Do you ever sew anything with very specific tasks in mind? Have you ever made an outfit just for cleaning in?
I apologize for the grainy photos----but at this point in the winter, I will take any weak ray of sunshine that I can get. Photographing indoors right now is much easier for most garments than outdoors while there are still mounds of snow everywhere, and ice patchily melting.
This is actually a garment that I sewed in November of last year to wear on our Thanksgiving trip to San Diego. When Mr Rat and I visit his parents, we are outdoors a lot, and sometimes help out cleaning up after the many animals on their property (Mr Rat's mother runs a successful petting zoo business and has miniature horses, ponies, miniature goats, ducks, chickens, and many beautiful rabbits scattered around their large yard). We also like to pick fruit and weed Mr Rat's cactus garden that he planted when we moved away from California and had to leave our potted cacti and succulents behind. While I do wear dresses and skirts while I'm in San Diego, sometimes it's useful to have my legs fully covered in denim, so I decided to attempt to make myself some jeans before we went last fall.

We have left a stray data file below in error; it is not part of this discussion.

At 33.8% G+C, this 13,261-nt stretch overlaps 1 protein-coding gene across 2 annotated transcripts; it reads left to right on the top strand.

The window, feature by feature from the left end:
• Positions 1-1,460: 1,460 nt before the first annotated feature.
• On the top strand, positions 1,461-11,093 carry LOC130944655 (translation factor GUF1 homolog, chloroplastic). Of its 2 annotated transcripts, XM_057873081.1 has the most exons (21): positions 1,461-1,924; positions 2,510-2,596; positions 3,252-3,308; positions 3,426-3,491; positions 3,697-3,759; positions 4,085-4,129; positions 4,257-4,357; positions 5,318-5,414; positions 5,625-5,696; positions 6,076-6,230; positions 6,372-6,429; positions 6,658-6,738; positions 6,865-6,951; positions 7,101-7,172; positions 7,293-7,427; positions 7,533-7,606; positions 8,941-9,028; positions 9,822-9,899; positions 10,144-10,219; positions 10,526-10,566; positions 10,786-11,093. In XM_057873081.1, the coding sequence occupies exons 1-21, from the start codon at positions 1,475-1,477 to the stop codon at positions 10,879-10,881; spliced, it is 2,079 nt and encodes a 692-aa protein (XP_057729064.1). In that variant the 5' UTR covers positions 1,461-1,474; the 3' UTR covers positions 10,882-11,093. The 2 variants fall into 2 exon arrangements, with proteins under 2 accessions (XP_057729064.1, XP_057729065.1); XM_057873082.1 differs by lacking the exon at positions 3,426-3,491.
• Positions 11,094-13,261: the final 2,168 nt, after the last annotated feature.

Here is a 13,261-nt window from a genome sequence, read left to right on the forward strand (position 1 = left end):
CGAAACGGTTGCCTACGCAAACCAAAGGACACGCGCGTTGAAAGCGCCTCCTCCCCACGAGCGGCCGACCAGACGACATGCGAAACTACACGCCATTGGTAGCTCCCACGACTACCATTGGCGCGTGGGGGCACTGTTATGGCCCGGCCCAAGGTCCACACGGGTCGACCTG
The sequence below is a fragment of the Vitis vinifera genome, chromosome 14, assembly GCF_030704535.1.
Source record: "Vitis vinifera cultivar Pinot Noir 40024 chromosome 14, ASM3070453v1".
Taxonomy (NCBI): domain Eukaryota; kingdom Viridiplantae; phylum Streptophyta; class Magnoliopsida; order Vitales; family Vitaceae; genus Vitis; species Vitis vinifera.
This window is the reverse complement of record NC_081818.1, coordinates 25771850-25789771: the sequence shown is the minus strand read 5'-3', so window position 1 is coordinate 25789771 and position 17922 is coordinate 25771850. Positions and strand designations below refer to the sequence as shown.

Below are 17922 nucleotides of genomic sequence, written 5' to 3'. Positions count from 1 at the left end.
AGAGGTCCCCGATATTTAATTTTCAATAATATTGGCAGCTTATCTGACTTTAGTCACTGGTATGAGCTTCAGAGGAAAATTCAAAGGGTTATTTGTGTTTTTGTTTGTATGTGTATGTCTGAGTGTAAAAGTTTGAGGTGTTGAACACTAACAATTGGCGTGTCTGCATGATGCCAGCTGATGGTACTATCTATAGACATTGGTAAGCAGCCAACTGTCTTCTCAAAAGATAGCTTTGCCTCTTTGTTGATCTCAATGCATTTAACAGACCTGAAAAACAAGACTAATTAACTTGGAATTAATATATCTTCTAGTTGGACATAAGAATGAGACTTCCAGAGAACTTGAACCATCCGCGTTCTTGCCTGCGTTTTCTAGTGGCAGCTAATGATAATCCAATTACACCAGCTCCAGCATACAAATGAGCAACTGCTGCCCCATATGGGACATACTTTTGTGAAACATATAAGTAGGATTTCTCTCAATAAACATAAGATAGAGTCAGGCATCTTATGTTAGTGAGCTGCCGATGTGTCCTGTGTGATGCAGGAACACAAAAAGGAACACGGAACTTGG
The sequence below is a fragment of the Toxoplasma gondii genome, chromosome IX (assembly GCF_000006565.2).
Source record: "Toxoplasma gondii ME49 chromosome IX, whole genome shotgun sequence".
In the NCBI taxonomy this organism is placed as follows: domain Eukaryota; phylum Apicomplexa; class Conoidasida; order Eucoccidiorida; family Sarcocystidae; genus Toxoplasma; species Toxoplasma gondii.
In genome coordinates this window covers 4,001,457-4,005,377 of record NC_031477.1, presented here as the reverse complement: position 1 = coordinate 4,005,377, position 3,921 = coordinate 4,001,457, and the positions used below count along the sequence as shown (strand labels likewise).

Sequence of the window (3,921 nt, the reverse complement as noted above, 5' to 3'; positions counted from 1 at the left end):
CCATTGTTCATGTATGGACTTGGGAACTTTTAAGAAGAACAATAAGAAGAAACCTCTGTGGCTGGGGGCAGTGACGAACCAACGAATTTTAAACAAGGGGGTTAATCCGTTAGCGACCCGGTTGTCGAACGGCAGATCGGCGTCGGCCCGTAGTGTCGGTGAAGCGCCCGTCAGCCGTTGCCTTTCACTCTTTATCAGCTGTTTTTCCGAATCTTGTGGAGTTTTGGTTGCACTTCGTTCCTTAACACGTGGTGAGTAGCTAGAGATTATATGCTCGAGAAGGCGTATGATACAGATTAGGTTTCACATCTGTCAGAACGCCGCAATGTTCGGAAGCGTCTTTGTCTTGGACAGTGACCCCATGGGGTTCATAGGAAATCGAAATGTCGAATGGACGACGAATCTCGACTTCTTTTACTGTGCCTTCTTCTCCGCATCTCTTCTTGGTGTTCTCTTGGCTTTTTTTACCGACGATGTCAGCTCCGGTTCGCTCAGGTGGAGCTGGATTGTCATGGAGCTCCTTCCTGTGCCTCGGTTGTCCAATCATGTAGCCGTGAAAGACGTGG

I was lucky enough to thrift a large piece of dark, heavy denim two or three years ago----almost five yards, I think, and 60 inches wide. It was very inexpensive, so I decided to go ahead without doing a muslin first and just try sewing up a pair of denim trousers using the 1970s Betsey Johnson pattern Butterick 3846, also found at the thrift store. I've made some pants from size 8 1970s patterns before (a while before I started this blog) and found that they fit----but just barely. They were too tight to be comfortable. My measurements are really closer to a full size larger for my lower body than my upper body, so I decided that making a size 10 might work And it did, even better than I thought it might. The crotch depth is rather low, but I think that goes with the 1940s-style of these wide-legged pants. I think the lower rise is necessary to make this style of high-waist pants comfortable to sit and walk in, since the denim has no stretch. The darts at the front and the back make the fit quite good, I think, and I like the high waist and wide waistband that make it easy to tuck in my shirts. I was careful to finish my seams with machine stitching on the inside to prevent fraying, I edge-stitched the waistband and the hem, and I used some heavy buttons that I bought at JoAnn fabric stores for the waistband closure and a metal jeans zipper for the front fly (my first time attempting one of those!). I did the buttonholes for the waistband by hand, which was a bit of a chore with such heavy fabric. But a thimble made it happen, and I put some fray-check on the inside, just to make sure it was as stable as possible. I didn't add the patch pockets this time, although I think I might the next time I need to make some pants. I did add some belt loops out of left-over scraps so I can wear a belt when I wish. The other thing I did to make the pants more sturdy was to sew the crotch and inner leg seams twice, to help them withstand the strain of movement. I left the hems rather long so I can wear my jeans with clogs, but when I'm wearing them with flats I just roll up the hems a little into a cuff, which has a rather 1940s look.